bodily and mental disease; she dies, unlamented by her husband, with all the symptoms of reprobation. Macbeth is still found worthy of dying the death of a hero on the field of battle. Banquo atones for the ambitious curiosity which prompted him to wish to know his glorious descendants by an early death, as he thereby rouses Macbeth's jealousy; but he preserved his mind pure from the bubbles of the witches: his name is blessed in his race, destined to enjoy for a long succession of ages that royal diguity which Macbeth could only hold during his own life. In the progress of the action, this piece is altogether the reverse of Hamlet: it strides forward with amazing rapidity from the first catastrophe (for Duncan's murder may be called a catastrophe) to the last. Thought, and done! is the general motto; for, as Macbeth says:

* The flighty purpose never is o'ertook

Unless the deed go with it.' " In every feature we see a vigorous heroic age in the hardy North, which steels every nerve. The precise duration of the action cannot be ascertained,-years, perhaps, according to the story; but we know that to the imagination the most crowded time appears always the shortest. Here we can hardly conceive how so very much can be compressed into so narrow a space; not merely external events—the very innermost recesses of the minds of the persons of the drama are laid open to us.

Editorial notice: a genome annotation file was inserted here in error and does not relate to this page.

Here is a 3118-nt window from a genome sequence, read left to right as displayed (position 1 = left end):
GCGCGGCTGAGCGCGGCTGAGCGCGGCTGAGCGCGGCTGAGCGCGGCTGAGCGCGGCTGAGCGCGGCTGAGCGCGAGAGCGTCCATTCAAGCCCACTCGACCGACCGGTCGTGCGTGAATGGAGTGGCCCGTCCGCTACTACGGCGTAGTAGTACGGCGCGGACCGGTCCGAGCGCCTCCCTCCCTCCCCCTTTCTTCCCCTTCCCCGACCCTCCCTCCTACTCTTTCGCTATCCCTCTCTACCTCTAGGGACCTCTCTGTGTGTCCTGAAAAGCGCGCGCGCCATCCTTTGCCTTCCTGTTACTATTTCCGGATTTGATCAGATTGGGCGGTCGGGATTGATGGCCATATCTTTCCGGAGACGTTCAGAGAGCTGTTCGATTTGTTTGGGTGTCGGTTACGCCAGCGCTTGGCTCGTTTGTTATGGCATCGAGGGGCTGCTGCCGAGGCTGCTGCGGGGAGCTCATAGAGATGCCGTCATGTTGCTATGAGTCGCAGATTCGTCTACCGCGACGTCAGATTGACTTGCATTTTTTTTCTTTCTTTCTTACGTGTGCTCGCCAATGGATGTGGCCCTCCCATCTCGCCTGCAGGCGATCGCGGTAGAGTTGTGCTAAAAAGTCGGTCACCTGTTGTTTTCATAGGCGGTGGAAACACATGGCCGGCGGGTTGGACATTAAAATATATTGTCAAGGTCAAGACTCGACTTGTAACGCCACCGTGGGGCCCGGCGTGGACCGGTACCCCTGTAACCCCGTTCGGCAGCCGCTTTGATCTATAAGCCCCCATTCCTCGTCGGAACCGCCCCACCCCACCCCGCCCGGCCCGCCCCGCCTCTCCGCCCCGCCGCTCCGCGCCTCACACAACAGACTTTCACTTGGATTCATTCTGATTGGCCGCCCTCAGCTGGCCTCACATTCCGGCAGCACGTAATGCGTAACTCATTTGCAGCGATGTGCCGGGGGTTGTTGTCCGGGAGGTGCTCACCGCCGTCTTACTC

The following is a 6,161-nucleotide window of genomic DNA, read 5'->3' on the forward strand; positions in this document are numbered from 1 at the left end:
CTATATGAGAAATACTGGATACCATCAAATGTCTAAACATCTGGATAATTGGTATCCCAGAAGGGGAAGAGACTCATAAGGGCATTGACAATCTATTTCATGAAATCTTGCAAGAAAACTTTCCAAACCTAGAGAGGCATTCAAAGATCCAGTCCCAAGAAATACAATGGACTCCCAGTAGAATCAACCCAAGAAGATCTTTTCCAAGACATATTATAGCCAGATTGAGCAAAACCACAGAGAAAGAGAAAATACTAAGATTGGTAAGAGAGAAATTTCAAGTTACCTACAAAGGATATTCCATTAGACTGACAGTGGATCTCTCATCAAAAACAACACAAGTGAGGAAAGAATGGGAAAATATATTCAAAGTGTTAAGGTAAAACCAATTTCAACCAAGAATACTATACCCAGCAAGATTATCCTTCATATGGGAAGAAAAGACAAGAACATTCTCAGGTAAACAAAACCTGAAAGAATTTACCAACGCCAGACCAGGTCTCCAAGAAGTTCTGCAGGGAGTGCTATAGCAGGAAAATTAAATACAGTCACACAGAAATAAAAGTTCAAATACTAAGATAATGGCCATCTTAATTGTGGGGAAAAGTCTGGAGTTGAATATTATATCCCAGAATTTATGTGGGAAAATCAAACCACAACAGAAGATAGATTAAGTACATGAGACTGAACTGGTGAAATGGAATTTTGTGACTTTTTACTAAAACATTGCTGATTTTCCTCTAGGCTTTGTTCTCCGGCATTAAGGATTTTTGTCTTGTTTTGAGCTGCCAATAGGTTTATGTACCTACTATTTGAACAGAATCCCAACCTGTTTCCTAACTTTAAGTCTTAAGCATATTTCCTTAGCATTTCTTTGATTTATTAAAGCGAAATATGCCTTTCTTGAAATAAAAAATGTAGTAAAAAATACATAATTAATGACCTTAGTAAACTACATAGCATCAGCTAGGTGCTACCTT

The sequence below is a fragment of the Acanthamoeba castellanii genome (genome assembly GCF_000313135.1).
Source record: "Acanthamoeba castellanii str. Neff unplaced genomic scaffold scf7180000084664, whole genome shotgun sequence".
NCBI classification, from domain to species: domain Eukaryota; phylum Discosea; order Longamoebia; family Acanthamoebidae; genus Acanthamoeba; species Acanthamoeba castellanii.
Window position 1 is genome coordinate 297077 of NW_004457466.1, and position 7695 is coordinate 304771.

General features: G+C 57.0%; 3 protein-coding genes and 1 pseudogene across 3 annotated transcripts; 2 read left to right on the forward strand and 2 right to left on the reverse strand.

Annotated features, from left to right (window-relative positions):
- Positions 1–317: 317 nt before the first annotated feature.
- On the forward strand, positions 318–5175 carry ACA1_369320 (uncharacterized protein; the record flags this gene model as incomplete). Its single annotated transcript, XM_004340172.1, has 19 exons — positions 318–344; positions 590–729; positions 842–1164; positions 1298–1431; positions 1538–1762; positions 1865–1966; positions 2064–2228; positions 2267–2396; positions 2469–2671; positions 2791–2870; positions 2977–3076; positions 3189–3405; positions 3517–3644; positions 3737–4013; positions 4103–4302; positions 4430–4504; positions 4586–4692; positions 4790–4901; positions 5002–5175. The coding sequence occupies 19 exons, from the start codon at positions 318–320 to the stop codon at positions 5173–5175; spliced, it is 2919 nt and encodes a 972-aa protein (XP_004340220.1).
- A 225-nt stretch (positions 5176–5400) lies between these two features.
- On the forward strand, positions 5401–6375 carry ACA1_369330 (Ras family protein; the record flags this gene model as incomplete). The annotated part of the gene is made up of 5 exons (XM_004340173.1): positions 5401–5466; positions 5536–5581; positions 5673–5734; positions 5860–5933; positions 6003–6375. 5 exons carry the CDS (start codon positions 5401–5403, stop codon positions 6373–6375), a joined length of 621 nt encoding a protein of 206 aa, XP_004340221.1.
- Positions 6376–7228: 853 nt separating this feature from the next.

It is as if the drags were taken from the wheels of time, and they rolled along without interruption in their descent. Nothing can equal the power of this picture in the excitation of horror. We need only allude to the circumstance attending the murder of Duncan, the dagger that horers before the eyes of Macbeth, the vision of Banquo at the feast, the madness of Lady Macbeth; what can we possibly say on the subject that will not rather weaken the impression? Such scenes stand alone, and are to be found only in this poet; otherwise the tragic muse might exchange her mask for the head of Medusa *."

Shakespeare followed the chronicle of Holinshed, and Holinshed borrowed his narration from the Chronicles of Scotland, translated by John Bellenden, from the Latin of Hector Boethius, and first published at Edinburgh in 1541.

“ Malcolm the Second, king of Scotland, had two daughters. The eldest was married to Crynin, the father of Duncan, Thane of the isles, and western parts of Scotland; and on the death of Malcolm without male issue Duncan succeeded to the throne. Malcolm's second daughter was married to Sinel, Thane of Glamis, the father of Macbeth. Duncan, who married the sister of Siward,

* Lectures on Dramatic Literature, by A. W. Schlegel, translated by John Black, London, 1815, vol. ii. p. 200.